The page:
3. finally, whether the outcome of (1) or (2) is more or less favorable to the "small ones", these have a final unique, essential intangible asset or quality if you prefer : a much lower inertia usually in adapting their products or services wrt their customer base -- this is actually sometimes what can make a whole difference in the final outcome of continuation or adaptation of your business

Again, document yourself and see for yourself in companies' history all over the world how so many times "David" has done a much better job than "Goliath" on market in "favorable" circumstances where the giant, Goliath, hadn't managed to bias the rules of the game so much into his own (bought) advantage and David's (bought as well) misfortune...

"Cyril" pronounced "see real". I code stuff.


"To study and not think is a waste. To think and not study is dangerous." -- Confucius

wolfe's picture

You bring up another point...

Corporate personhood...

If you want me to address those evils, I can. But in purely free market, what you suggest is not the likely scenario. Nobody ever said free markets are utopian or perfectly handle every possible bad outcome. They simply are better, more efficient and yes better at charity as well.

I went from being homeless at one point in my life to making more in a week than most people make in a year... Back to being poor, and back up. All without a safety net. That's life. It's not perfect, but it is made less perfect by government interference.

By seeking to address the a problems, some imagined, some real... Government creates far more.

The Philosophy Of Liberty -

wolfe's picture

Absolutely correct...

At some point in this mess of comments, the original poster of that example acknowledged the difference.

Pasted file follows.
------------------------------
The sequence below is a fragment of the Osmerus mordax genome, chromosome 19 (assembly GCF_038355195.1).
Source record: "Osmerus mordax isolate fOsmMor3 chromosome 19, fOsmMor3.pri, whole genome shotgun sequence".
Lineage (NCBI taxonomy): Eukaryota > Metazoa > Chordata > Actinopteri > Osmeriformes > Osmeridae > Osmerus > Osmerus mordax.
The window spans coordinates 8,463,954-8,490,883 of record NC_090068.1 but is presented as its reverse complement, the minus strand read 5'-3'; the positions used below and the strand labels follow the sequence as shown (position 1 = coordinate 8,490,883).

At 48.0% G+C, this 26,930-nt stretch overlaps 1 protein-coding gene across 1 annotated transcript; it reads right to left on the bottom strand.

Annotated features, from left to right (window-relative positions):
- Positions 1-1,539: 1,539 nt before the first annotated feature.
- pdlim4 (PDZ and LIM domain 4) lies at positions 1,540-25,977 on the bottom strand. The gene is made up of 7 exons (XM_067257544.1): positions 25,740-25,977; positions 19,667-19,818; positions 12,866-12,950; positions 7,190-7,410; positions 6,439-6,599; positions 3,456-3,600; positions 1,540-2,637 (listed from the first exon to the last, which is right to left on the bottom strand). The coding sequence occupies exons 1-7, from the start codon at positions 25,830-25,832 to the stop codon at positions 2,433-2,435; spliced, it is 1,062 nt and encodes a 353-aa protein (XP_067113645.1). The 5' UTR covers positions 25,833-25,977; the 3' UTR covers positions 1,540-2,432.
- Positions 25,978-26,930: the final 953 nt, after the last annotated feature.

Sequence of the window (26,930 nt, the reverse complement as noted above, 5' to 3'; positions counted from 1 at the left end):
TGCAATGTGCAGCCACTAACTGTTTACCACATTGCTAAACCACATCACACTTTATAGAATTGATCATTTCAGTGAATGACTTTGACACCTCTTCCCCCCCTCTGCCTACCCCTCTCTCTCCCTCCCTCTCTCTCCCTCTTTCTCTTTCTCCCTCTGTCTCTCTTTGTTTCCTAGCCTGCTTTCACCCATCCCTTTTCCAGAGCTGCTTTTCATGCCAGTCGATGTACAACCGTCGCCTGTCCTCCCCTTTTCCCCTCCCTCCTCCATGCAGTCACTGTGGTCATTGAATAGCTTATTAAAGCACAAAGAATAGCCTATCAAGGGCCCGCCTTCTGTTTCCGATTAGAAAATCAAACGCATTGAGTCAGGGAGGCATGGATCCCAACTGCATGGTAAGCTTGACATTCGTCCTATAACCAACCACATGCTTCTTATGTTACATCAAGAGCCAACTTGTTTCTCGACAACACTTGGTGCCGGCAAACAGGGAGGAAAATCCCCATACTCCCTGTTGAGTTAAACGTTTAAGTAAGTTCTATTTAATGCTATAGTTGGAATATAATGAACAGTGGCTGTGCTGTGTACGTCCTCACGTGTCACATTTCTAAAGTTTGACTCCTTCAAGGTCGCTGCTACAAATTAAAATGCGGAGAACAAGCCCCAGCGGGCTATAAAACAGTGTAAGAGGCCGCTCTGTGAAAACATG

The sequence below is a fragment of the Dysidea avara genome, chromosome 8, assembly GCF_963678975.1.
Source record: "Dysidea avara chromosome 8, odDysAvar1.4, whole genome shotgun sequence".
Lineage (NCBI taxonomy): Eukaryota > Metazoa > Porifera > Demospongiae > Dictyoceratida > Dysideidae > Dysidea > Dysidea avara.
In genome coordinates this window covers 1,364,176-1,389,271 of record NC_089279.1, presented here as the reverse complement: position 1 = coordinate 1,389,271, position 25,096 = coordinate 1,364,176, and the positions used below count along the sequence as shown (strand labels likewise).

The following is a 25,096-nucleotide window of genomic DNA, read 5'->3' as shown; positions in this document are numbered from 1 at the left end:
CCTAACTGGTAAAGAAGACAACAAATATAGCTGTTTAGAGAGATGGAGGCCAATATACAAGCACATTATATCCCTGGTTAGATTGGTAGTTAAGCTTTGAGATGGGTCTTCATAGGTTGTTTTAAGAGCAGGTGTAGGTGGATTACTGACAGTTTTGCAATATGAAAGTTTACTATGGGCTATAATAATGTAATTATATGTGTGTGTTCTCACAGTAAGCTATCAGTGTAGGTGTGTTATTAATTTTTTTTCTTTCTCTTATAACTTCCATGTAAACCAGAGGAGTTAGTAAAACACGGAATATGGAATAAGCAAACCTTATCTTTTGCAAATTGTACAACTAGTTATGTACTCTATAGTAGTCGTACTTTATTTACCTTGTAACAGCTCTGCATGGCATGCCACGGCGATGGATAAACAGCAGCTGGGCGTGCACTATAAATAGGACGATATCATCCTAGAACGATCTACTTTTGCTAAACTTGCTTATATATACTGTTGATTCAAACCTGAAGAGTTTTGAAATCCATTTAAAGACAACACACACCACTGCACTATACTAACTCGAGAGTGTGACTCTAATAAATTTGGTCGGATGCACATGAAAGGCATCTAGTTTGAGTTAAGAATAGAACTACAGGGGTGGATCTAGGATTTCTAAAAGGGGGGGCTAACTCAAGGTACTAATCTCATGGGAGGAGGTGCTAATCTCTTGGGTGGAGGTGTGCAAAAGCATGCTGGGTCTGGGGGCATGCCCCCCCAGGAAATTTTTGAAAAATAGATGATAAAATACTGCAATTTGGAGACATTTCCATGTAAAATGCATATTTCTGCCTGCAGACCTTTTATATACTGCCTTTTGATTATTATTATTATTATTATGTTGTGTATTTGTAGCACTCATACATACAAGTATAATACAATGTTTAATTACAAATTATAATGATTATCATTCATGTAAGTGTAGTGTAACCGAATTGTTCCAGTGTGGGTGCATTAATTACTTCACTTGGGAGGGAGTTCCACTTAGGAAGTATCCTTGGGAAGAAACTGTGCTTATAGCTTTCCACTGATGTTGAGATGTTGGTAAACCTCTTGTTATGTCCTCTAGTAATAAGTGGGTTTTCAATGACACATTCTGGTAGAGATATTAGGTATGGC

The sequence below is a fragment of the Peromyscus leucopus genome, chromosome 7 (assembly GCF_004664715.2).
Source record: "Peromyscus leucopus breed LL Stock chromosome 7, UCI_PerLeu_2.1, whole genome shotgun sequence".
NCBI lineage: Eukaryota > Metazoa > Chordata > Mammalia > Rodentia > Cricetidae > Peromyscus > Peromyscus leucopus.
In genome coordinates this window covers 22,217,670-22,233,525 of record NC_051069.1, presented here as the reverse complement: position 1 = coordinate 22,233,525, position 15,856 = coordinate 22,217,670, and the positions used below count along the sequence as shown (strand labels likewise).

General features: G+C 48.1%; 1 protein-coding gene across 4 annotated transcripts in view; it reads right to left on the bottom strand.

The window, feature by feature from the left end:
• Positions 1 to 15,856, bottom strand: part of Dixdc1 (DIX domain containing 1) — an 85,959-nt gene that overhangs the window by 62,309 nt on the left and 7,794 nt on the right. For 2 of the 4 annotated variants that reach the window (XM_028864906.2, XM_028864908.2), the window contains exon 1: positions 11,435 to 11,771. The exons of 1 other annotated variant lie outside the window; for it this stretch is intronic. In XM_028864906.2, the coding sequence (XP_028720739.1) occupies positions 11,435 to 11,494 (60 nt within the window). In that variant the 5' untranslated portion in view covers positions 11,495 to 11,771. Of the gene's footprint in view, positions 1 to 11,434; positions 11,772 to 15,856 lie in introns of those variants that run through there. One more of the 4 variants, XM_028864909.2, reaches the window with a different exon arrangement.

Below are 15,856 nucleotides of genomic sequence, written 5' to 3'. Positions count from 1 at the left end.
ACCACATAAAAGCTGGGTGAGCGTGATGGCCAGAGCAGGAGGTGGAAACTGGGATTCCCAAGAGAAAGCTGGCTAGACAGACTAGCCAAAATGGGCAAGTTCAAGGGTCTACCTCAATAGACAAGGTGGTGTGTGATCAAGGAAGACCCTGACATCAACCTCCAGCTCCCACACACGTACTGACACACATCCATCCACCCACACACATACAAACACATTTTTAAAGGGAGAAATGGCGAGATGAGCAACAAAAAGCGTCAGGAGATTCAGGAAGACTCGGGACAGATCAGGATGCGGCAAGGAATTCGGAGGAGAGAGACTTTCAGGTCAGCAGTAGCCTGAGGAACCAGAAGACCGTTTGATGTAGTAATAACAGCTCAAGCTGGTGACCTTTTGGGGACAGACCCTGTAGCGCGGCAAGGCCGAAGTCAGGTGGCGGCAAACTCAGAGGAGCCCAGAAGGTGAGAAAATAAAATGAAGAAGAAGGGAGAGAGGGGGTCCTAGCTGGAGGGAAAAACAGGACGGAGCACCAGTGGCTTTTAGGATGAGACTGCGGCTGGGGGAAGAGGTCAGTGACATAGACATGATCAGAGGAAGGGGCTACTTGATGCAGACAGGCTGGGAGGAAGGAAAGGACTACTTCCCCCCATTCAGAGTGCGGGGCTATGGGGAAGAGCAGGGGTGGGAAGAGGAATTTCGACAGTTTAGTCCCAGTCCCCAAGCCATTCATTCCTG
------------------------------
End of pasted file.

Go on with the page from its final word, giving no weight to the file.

My biggest issue with socialist rhetoric is that it always holds up the failures of socialism to explain why socialism is needed... :)

The Philosophy Of Liberty -

This is not a new phenomenon

When I was in school, back when we had to walk ten miles uphill both ways through 10 feet of snow, (late 1960's), I had TWO different teachers relate almost the exact same story. But that was also before the socialists took over and turned the schools into propaganda mills.

Freedom is my Worship Word!


This was supposed to have been a response to paulverize's "teacher split the class in half - see below.

But I don't know how to delete and relocate a whole post.

Freedom is my Worship Word!

When I went to school a teacher split the class in half

He created a debate, one side had to prove that there was a problem with over population and the other had to prove that there was not.

I got the side that had to prove there was a problem.

The side that had to prove there was a not a problem went first.

They brought maps and gave all kinds of solutions to the over population. They said people could move to Canada and many other locations and people could live quite well.

I stood up and showed them that what they did was prove there was a problem as they were making solutions for the problem.

The Teacher failed the other half of the class and our side got A's.

Teachers do the damnedest things to prove a point.

I'm surprised by how many

I'm surprised by how many people here are arguing in defense of socialism..
How can you believe in socialism yet support Ron Paul? I'd think the freedom that RP stands for is the complete opposite of a socialism..


For the depth of Mr. Wolfe's erudite reasoning and logic,you need only read the following excerpt from his post:

//for my comments

"I am going to make this really simple for you.

How can a man earn 100,000 if there is only 10,000 in circulation?

He earns 10,000.

He uses it on goods and services. //so now he has $0

He earns the same 10,000 back from those that he paid.

He uses it on goods and services.

Rinse and repeat 10 times. Voila.

He has earned 100,000 when there was a "scarce" money supply."

wolfe's picture

Thank you for proving that you still don't get it...


And showing exactly what I mean by refusing to listen and causing me to lose patience.

Btw, that example (though I paraphrased for brevity), I believe originated from "The Creature From Jekyll Island" from Griffin.... Btw, routinely referenced around here... But of course you know better than any of the experts on the topic... :) Seriously, try to understand what is being said. Your response amounts to : "It sounds crazy." without any further thought given. That is not the way to learn.

The comment was in reference to earning. Savings are irrelevant in regards to money since money is in fact only medium of exchange.

The Philosophy Of Liberty -